Writing Conferences: The Lazy Approach

Laziness
Naps are good. Naps are better than, well, just about anything. No, this is not my dog. No, I don’t have a dog. Please don’t mention dogs to my kids. Or to Deb Louise who is in cahoots with my daughter in trying to get me to agree to a dog. Dogs are so much work, and as I may have mentioned, I’m lazy.

This week our topic is laziness. Oh, the odes I could write about laziness! Laziness is making my kids go get me a glass of water because I’m thirsty and they’re young and I’m not. Laziness is pretending not to see that the recycling has piled so high in the can that it’s spilling over the sides. Laziness is writing my Deb Ball posts at the last minute because getting off the couch and walking over to the computer is so hard.

The things I haven’t done because of laziness.

What’s that? The topic this week isn’t laziness but writing conferences? Well, I have nothing to say on that topic. Why? Because I’ve never been to a writing conference. Am I opposed to writing conferences? No, not at all!

I’m merely lazy.

Seriously, I have never given much thought to conferences simply because it seemed like so much work to find them, research them, send in the paperwork, dig up the money to go, reserve a hotel, find child care….

Man, I’m tired just thinking about it all.

My friends who have attended conferences rave about them. They take wonderful classes, they attend pitch sessions, they network, network, network. It sounds like a glorious literary escape.

Yet I’ve done just fine never going to one. Wonderful classes? I’ve been incredibly fortunate to live in cities with amazing writing centers. When I was in Seattle, I regularly took classes at Hugo House on a variety of topics that interested me. Now in Boston, I have Grub Street (which has a conference of its own, the Muse and the Marketplace, which is coming up in May, and no, I’ve never gone), where I’ve taken classes on historical fiction, flash fiction, book marketing, and more. And you know what I do when I’m in those classes? I network. True story: Deb Louise and I initially met at a Grub Street class called Guerrilla Book Marketing. No conference needed.

Pitch sessions? Never done one. I’m sure they can be quite valuable for authors, though so is crafting a fantastic query letter. If you have a great manuscript and a strong query letter, you’re already ahead of the game. (Agent Janet Reid has loads to say about what she thinks of pitch sessions and, let me warn you, she’s not a fan.)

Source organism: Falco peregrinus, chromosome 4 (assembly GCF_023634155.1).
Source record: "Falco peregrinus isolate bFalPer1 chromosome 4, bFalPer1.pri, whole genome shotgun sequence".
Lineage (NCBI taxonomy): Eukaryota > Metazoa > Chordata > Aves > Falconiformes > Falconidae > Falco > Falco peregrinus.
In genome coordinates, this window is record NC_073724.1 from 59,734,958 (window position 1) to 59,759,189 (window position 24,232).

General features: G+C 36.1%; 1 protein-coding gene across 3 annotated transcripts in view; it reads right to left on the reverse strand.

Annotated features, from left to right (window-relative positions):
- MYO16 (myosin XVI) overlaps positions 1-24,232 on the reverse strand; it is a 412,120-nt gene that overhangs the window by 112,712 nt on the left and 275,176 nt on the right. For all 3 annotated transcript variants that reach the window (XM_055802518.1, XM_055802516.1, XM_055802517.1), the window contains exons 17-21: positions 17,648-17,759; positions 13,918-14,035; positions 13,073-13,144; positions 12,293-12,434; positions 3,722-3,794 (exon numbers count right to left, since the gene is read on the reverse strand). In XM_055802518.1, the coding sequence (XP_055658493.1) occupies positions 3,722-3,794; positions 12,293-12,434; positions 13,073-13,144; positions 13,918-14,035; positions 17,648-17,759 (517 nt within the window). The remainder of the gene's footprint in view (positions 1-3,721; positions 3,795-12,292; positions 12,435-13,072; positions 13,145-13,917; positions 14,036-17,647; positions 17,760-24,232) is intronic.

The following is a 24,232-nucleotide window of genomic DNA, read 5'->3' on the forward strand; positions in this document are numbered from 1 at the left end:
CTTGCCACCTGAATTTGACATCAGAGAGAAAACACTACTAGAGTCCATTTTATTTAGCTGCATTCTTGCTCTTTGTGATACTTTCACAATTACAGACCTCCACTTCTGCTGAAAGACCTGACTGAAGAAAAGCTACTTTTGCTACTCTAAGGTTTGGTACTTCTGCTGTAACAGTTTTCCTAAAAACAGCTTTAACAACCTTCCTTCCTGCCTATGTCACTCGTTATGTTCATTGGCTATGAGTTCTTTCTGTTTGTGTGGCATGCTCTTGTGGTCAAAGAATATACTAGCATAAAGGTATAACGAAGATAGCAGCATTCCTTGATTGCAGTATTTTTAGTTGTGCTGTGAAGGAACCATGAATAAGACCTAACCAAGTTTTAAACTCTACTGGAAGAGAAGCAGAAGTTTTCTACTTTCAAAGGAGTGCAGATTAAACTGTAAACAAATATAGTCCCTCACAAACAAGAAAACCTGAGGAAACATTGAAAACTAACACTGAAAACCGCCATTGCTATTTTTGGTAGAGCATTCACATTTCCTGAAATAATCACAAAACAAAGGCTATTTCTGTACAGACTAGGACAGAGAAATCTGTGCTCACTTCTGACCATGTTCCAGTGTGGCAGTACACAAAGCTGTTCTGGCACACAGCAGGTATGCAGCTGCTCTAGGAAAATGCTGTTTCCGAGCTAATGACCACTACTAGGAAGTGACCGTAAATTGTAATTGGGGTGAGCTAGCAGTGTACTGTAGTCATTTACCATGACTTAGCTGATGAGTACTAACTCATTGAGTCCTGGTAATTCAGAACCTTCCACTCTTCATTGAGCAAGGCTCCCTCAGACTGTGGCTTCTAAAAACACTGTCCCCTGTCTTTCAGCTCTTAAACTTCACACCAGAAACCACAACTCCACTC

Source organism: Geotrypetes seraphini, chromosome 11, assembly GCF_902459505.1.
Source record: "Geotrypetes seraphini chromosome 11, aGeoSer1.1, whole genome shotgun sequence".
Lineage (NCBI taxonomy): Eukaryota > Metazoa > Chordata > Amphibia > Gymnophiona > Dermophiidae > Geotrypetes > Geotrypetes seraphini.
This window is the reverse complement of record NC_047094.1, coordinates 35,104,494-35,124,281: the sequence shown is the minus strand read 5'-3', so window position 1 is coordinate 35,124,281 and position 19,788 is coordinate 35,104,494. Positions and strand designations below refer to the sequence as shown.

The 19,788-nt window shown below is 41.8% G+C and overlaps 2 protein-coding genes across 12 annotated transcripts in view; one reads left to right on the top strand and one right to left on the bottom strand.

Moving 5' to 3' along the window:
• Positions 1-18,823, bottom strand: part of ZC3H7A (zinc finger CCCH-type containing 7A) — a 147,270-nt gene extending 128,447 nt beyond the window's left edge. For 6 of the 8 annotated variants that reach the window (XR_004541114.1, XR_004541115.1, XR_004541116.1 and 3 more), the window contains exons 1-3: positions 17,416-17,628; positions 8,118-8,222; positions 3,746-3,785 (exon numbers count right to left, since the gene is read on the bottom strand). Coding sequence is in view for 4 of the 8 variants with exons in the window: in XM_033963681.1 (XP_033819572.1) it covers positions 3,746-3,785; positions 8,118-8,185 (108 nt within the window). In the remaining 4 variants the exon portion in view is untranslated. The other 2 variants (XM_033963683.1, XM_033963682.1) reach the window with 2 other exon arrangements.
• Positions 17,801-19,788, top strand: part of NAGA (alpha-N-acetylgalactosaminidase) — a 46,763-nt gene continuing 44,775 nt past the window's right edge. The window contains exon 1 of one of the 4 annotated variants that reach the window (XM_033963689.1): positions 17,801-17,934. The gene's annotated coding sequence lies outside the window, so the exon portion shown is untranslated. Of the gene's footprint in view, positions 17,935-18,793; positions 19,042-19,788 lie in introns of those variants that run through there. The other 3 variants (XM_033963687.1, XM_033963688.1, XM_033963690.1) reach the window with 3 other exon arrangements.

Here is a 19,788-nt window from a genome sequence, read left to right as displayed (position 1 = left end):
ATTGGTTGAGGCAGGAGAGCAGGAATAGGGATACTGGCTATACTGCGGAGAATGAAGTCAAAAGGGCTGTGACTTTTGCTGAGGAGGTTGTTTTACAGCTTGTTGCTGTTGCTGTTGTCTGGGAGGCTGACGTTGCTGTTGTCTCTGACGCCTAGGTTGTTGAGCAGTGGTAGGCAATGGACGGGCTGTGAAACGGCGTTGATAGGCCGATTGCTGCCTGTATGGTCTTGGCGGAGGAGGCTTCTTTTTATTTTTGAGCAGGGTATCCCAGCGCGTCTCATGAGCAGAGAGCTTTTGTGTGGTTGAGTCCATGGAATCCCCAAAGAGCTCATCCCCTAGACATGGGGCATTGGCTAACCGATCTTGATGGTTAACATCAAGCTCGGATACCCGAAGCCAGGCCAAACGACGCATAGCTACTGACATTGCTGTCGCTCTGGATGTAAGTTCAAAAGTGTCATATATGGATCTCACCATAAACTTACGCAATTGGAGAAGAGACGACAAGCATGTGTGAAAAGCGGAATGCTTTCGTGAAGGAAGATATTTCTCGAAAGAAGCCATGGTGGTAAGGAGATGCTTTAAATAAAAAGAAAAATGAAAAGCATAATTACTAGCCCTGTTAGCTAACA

Writers conferences, I imagine, are terrific if you have the time, the money, and the (if needed) child care. I think spending a few days with roomfuls of writers would be absolutely dreamy. If I get a chance to attend a writer’s conference in the future, I totally will. But if I don’t? I’ll be okay. And if for whatever reason you are unable to attend them, don’t beat yourself up about it; not every writer does things the same way, and you’ll be okay too. That doesn’t mean you shouldn’t take classes, network with writers, and learn to query or pitch; it just means there are ways to do that besides attending a conference.

Now, could one of you get up and get me a glass of water? It’s such a long way from here to the sink. And I could really use a nap.

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Jennifer S. Brown is the author of MODERN GIRLS (NAL/Penguin). The novel, set in 1935 in the Lower East Side of New York, is about a Russian-born Jewish mother and her American-born unmarried daughter. Each discovers that she is expecting, although the pregnancies are unplanned and unwanted, in this story about women’s roles, standards, and choices, set against the backdrop of the impending war. Learn more at www.jennifersbrown.com.

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This article has 3 Comments

  1. I am resonating! I am Dreadful at networking! Hate it. Want to hide behind curtains. In the bathroom. Anywhere I can be invisible! So glad to hear that all worked out without attending a single day of a single conference. Perhaps there is hope for the likes of us.

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